An ongoing patent infringement battle between Merck and Gilead over the latter’s hepatitis C blockbusters, Harvoni and Sovaldi, has swung back in Merck’s favor. A federal jury in Wilmington, Delaware, yesterday rejected Gilead’s claim that Merck’s patent, issued in 2009, is invalid and ordered Gilead to pay Merck $2.54 billion—the equivalent of 10% royalties on Harvoni and Sovaldi.
It was the largest verdict in a patent-infringement case in U.S. history, according to Bloomberg, and it came just four months after a different court ruled against Merck in a separate patent battle involving Gilead’s hep C crown jewels. In that case, Merck initially won but U.S. District Judge Beth Labson Freeman ruled that a Merck scientist gave false testimony about the early discoveries that resulted in Harvoni and Sovaldi. Merck was ordered to pay back a $200 million award it had received and $200 million in legal fees in that case, which it is appealing.
A Gilead spokeswoman told Reuters the company would appeal the verdict.
It’s no surprise Harvoni and Sovaldi are at the center of a massive patent battle. The two drugs, which effectively wipe out what was once an incurable virus for most patients, hauled in almost $20 billion in sales for Gilead in 2015. Merck’s Harvoni competitor Zepatier was approved in January this year and has brought in $326 million so far. Merck’s hepatitis C franchise also includes compounds from its 2014 acquisition of Idenix, which originally brought the lawsuit against Gilead.
“All of the Gilead work comes after ours. Our patent was first,” said Merck’s lawyer, Stephanie Parker, during closing arguments in the Delaware trial, according to Bloomberg. “The Gilead story starts years later.”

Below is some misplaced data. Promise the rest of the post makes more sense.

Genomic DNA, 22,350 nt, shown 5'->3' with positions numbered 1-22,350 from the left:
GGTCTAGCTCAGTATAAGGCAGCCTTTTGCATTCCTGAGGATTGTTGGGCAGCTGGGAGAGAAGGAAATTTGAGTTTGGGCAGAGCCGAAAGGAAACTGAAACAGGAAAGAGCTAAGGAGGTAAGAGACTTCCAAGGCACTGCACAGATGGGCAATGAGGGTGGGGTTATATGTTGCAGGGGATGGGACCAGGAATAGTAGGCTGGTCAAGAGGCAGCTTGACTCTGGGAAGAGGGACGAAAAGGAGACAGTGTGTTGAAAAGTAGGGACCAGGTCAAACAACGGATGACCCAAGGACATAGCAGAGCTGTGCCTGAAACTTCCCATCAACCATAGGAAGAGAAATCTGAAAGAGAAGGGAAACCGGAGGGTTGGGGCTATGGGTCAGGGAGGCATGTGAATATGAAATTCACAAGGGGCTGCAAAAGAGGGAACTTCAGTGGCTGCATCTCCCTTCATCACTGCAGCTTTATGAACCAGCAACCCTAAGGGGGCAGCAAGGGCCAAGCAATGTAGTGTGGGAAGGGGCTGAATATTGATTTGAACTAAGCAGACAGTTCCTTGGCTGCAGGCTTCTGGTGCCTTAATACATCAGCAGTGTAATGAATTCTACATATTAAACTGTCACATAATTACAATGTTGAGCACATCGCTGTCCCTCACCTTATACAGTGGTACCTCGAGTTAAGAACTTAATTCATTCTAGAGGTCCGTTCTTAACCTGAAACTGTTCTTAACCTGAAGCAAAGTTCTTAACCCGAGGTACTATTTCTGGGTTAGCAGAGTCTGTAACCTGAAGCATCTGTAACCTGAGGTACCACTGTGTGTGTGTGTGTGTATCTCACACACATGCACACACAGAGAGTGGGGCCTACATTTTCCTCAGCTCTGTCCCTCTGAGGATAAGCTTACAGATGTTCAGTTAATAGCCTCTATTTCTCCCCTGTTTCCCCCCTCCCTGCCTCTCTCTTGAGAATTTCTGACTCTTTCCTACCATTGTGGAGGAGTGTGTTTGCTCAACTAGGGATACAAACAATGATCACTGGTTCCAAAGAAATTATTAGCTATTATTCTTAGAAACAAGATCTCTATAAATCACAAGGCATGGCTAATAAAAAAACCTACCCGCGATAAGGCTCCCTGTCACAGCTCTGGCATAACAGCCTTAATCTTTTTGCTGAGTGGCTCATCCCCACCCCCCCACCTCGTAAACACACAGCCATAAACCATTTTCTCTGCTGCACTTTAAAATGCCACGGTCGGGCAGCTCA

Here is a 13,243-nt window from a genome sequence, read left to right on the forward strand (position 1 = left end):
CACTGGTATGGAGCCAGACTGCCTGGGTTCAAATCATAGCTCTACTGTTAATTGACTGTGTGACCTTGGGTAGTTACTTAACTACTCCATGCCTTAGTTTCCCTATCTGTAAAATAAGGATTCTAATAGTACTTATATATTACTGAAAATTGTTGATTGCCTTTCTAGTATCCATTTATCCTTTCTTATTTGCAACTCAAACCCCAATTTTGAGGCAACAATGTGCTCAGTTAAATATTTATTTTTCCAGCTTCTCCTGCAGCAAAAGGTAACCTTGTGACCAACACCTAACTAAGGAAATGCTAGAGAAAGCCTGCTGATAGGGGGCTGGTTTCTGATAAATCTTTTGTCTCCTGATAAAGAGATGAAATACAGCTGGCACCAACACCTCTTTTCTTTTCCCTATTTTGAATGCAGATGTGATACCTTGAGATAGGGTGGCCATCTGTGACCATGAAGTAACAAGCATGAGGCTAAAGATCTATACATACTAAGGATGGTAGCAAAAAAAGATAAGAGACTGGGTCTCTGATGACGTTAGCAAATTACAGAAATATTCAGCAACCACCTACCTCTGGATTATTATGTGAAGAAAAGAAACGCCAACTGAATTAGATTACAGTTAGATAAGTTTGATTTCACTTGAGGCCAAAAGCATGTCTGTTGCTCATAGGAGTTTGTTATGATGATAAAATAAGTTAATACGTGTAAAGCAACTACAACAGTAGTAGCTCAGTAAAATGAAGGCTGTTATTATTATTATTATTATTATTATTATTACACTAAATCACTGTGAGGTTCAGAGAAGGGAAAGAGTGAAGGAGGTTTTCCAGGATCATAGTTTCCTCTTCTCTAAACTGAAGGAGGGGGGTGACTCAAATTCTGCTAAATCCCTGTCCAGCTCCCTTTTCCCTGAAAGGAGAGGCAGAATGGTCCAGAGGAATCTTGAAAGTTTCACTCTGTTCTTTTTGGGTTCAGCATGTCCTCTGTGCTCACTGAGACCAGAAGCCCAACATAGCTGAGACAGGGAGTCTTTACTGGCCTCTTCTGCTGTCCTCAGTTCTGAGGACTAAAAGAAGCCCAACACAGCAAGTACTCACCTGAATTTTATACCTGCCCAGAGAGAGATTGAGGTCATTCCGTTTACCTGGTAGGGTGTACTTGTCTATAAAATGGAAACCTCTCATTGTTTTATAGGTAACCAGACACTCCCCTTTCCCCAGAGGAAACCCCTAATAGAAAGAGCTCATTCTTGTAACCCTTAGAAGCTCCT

But hepatitis C is far from a guaranteed long-term market opportunity. The U.S. market is waning quickly, largely because so many patients have been cured. In September, Leerink Partners predicted that Gilead’s sales on Harvoni, Sovaldi and its third hep C drug, Epclusa, would be just $2.5 billion a year after 2017, and that they would fall to $1.7 billion by 2020. It’s enough to prompt some investors to demand that Gilead look for a merger or acquisition opportunity to prop up its top line.
It didn’t help that Gilead had to offer payers steep discounts to get Sovaldi and Harvoni on drug formularies. According to a September report from the IMS Institute for Healthcare Informatics, Harvoni debuted at $94,500, but it’s net price was only $50,400.
This latest ruling in Merck’s favor could give the company a chance to participate in the Sovaldi/Harvoni heyday, albeit a bit late. In a statement, Merck said that the jury award reflects damages for infringement of Idenix’s patent through August 2016. The judge could triple that, the company says, because the jury ruled the infringement to be willful. "The jury's verdict upholds patent protections that are essential to the development of new medical treatments," Merck said in the statement.